just part of the total amount of pieces I ordered. I'm using my walk-in closet as my vocal

booth it's a decent size at approx. 4 feet long and 5 feet wide. Its not a great idea to use

something too small and cramped as 1. it makes your vocals sound......well cramped and

2. its just not comfortable. There's plenty of places that will help you with figuring out the

best kit or combination of acoustic foam pieces for your space (such as

You can tell them your room dimensions and they'll tell you what's best for you (a very

great resource for those starting out). Once you know what you need you can get to

making yourself a great vocal booth free from nasty reverberation, slap echos, etc.

Which makes for a much cleaner and easier to use vocal.

As you can see this is my first hub and I hope you really learned a lot of useful info

from it. I'm planning on doing much more please post your comments and questions and

follow me for more tips and tricks. Audio engineering is a great hobby/career. It isn't for

everyone though you need to have really great ears for it and you need to train yourself

to hear the most delicate subtleties. But after all the hard work it really pays off to hear

masterpieces you've sculpted.

P.S. For more detailed tutorials on how to use X-Noise and X-Crackle check out YouTube.

I've seen some great tutorials there that go into much more depth. Also if you have clicks

and pops in your music then X-Click is great for that.



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    • Passion4music profile imageAUTHOR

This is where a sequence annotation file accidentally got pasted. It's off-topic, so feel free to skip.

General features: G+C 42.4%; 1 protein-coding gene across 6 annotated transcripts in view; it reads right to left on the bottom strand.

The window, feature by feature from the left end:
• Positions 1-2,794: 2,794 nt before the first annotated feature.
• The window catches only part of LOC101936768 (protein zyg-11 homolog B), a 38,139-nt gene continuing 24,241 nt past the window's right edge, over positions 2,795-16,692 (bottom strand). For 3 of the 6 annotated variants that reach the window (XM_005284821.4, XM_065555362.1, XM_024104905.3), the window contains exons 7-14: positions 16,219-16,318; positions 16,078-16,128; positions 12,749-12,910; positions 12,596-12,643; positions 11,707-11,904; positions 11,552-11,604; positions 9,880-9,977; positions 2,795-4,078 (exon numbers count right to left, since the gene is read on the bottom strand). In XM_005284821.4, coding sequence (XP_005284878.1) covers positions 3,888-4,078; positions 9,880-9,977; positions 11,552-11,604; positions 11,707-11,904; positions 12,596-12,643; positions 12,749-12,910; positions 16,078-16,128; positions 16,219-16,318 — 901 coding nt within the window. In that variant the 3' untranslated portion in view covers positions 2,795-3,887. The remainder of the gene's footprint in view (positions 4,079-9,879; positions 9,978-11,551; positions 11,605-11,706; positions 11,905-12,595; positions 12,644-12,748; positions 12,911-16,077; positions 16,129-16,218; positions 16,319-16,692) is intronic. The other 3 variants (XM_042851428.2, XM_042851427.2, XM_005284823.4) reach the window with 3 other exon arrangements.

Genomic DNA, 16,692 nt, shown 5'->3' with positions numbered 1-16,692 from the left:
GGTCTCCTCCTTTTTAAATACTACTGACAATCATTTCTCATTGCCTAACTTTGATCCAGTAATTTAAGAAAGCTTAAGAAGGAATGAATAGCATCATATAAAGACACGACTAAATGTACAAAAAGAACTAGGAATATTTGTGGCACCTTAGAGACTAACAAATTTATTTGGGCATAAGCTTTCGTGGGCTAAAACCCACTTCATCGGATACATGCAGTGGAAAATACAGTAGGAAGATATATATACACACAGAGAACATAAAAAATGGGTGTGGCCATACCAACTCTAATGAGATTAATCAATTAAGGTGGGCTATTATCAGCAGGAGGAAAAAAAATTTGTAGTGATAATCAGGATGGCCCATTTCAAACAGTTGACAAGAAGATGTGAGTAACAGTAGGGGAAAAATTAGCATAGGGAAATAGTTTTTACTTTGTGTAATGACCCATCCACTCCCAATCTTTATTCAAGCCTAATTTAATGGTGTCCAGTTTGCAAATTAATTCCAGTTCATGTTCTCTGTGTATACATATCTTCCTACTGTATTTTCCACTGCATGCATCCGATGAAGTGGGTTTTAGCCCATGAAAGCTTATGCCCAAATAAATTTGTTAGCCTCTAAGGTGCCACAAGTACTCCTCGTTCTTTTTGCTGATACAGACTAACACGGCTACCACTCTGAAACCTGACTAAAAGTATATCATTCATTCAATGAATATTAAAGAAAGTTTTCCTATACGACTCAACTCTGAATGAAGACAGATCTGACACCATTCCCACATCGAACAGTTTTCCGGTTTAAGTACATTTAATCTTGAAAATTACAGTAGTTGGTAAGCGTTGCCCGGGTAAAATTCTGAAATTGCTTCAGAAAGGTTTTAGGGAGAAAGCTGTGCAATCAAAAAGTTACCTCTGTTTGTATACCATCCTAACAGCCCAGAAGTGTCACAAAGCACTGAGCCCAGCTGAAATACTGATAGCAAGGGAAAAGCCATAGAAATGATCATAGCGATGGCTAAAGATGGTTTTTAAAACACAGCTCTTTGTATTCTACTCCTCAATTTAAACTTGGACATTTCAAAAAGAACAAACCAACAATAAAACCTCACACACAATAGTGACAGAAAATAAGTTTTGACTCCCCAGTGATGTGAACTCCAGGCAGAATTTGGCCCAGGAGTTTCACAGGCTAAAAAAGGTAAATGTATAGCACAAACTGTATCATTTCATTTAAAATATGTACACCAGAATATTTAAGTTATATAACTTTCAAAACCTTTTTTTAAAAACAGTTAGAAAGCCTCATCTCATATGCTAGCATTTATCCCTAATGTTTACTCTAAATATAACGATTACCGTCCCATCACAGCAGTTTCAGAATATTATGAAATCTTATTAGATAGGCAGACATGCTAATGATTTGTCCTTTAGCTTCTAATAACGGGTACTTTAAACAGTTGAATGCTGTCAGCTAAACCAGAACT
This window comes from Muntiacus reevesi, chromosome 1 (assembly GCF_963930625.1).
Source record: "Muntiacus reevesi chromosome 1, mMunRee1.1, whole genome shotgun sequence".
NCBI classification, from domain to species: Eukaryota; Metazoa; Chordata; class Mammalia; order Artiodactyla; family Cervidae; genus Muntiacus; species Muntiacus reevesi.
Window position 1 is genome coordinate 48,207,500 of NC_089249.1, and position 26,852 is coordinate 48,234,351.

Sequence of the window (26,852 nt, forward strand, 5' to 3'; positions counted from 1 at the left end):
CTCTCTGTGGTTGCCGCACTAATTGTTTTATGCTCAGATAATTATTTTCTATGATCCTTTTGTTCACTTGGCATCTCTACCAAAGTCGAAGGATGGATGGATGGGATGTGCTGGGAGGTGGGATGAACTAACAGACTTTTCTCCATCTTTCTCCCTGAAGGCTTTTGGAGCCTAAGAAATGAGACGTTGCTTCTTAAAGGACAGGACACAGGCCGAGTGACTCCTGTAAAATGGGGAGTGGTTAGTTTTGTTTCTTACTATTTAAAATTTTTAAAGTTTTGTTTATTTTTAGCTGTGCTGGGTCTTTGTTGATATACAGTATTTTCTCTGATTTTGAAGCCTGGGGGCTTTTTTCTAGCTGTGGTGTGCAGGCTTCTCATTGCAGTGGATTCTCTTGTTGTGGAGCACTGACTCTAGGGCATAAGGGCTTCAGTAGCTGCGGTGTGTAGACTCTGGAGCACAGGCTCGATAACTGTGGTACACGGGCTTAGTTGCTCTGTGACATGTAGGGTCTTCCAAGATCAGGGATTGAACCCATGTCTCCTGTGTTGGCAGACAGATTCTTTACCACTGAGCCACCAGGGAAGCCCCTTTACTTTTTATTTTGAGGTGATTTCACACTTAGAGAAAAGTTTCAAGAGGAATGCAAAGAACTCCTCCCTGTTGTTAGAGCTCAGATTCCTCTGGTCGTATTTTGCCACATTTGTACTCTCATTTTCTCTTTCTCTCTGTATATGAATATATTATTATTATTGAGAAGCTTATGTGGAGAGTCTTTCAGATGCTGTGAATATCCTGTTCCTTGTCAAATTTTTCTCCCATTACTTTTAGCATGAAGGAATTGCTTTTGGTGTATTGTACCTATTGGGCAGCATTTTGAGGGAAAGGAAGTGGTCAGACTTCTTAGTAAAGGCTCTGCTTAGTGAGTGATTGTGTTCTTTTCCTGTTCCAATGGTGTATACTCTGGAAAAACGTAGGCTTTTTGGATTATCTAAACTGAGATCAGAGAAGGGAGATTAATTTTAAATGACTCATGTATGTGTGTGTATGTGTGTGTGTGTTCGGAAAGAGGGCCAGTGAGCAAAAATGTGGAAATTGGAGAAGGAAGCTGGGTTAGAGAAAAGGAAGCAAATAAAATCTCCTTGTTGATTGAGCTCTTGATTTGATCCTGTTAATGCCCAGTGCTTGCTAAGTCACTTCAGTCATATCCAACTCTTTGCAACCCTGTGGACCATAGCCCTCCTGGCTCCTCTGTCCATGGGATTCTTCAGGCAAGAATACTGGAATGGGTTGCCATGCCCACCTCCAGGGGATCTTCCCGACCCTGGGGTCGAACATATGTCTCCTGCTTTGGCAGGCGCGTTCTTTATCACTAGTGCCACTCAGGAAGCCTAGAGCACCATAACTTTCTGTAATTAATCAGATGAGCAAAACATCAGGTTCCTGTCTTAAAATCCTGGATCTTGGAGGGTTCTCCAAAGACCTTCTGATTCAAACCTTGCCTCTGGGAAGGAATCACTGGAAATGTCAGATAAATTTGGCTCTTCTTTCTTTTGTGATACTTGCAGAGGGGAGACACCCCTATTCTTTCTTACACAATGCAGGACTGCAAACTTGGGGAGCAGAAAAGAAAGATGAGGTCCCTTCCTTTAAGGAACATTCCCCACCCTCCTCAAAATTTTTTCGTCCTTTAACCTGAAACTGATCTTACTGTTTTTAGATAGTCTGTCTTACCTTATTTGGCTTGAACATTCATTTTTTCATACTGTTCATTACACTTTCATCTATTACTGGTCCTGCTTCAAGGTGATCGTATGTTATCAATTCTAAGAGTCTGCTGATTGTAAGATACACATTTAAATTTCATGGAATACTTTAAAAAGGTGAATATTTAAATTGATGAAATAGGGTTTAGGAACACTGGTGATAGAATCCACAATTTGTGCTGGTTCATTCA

10 years ago

      Thanks for the support. Yes trecords your right about silencing out the pauses that helps to keep the noise floor down. Which results in cleaner sound and a lot of plugins will work much better that way. Pro Tools has a way to do that easily called strip silence. I believe its cmd+u/control+u. But if your like me and you use cubase it also has a nice technique for this. Just select the region of audio, click audio in the top bar, scroll down to where it says advanced something, and one more menu will pop out that says detect silence. A nice window pops up with the audio and its auto computation of where the silence is (that is if auto calcute is selected). Its a really useful tool. Hopefully I should be posting another hub this week been really busy with sessions but if you would like to know anything feel free to request and I'll do what I can to answer it. Thanks again

    • profile image


      10 years ago

      Good layout advise very helpful.i agree with a lot you said keep it coming

    • trecords0 profile image


      10 years ago from DeLand, Florida

      Just a side note: the fades are added just in case the zero crossings were missed.

    • trecords0 profile image


      10 years ago from DeLand, Florida

      I agree about using Waves X Noise. I also use noise reduction in Adobe Audition from time to time, but if your noise is heavy it can add a kind of reverse reverb or a warbler effect noise to the ending result. Another editing tip that just came to mind that I like is to completely go through the waveform and add silence during pauses (fading out and in the transients). Although this won't correct for noise while the instrument is playing, it ensures that when it is not you have a clean signal and not noise compounded.